And if you want EVs sooner than later, check out Subaru's R1e and then let them know what you think about it at the bottom of the page.
Here's a cool website I came across recently. The Eat Well Guide is an online resource where you type in your zip code and they come up with a list of different companies in your area that serve healthy organic foods. A quick type of my zip came up with 1 Baker, 1 Farmer, 49 Stores, 1 Co-Op, 21 Restaurants, and 1 Organization all within 20 miles of me. And they even have ratings like a water droplet to indicate establishments that are water conscious. Very cool and anything that makes it easier to make informed choices is, in my book, a good thing. Of course, you should check into the establishments yourself as well, but from what I saw of the places I know, this is a pretty good dealio.
Packing peanuts. If you are anything like me you hate these things, but somewhere deep in the recess of a closet, you have a large bag of them waiting to be sent off to some unknown destination. Come on, you know who you are.
Well fear not, friendly peanut hater. While they may keep coming at ya whether you like it or not, there are now options. For starters, stop buying so much stuff online (kidding, well, not really, but....anyway). Check out the Plastic Loose Fill Council which believe it or not actually offers a hotline and online resource to find places to return these things where they will actually get re-used. Get that, re-used, not recycled or re- whatevered, but re-used for the purpose they were originally made for. Cool huh? I wish they'd stop making these things in the first place but if they are going to, at least they can get re-used so less of them need to be made.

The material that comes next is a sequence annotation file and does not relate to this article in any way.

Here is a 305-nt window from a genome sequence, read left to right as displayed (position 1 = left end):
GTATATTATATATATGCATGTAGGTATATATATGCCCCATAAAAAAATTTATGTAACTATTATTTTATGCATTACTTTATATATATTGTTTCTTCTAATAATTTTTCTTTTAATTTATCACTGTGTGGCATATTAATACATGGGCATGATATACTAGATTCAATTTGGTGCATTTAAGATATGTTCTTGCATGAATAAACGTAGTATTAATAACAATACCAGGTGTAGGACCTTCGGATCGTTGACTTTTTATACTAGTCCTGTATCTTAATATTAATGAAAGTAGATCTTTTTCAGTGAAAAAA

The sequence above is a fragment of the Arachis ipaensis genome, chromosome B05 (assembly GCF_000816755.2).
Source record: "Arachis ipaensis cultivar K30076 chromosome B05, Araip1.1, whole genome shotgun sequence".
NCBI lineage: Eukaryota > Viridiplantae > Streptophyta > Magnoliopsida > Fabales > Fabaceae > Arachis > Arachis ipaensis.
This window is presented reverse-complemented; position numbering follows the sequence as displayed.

And if you're looking to gripe on the subject, check out this I Hate Packing Peanuts website.
Live Sustainably (and stop buying so much stuff on the Internet)
What an absolutely fantastic idea this is. Ripon College in Wisconsin is offering incoming freshman free Trek bicycles if they pledge to not drive to campus for the first year. The school is giving away 200 bikes, helmets and locks in exchange for a no car promise.
How cool is this. Everyone wins (except of course for the poor kid who has to bicycle to school in a blizzard, but I digress). The school doesn't need to come up with new parking, the kids get more excercise, the bike lock and helmet companies get free advertising and product recognition, and a significant amount of CO2 is taken out of the equation. I love this!
A similar thought occurred to me the other day as I was riding the bus. How great would it be for the gov. to lower bus fairs as gas prices rise? Right off the bat, it would help the poor who make up the largest numbers of bus riders, but slowly over time, I think it would encourage others to start taking the bus rather than driving.
Bottom line is I think that incentives to ride bikes or use mass transit are in order to help get us off of oil and onto the next level.
My two cents and huzzah to Ripon.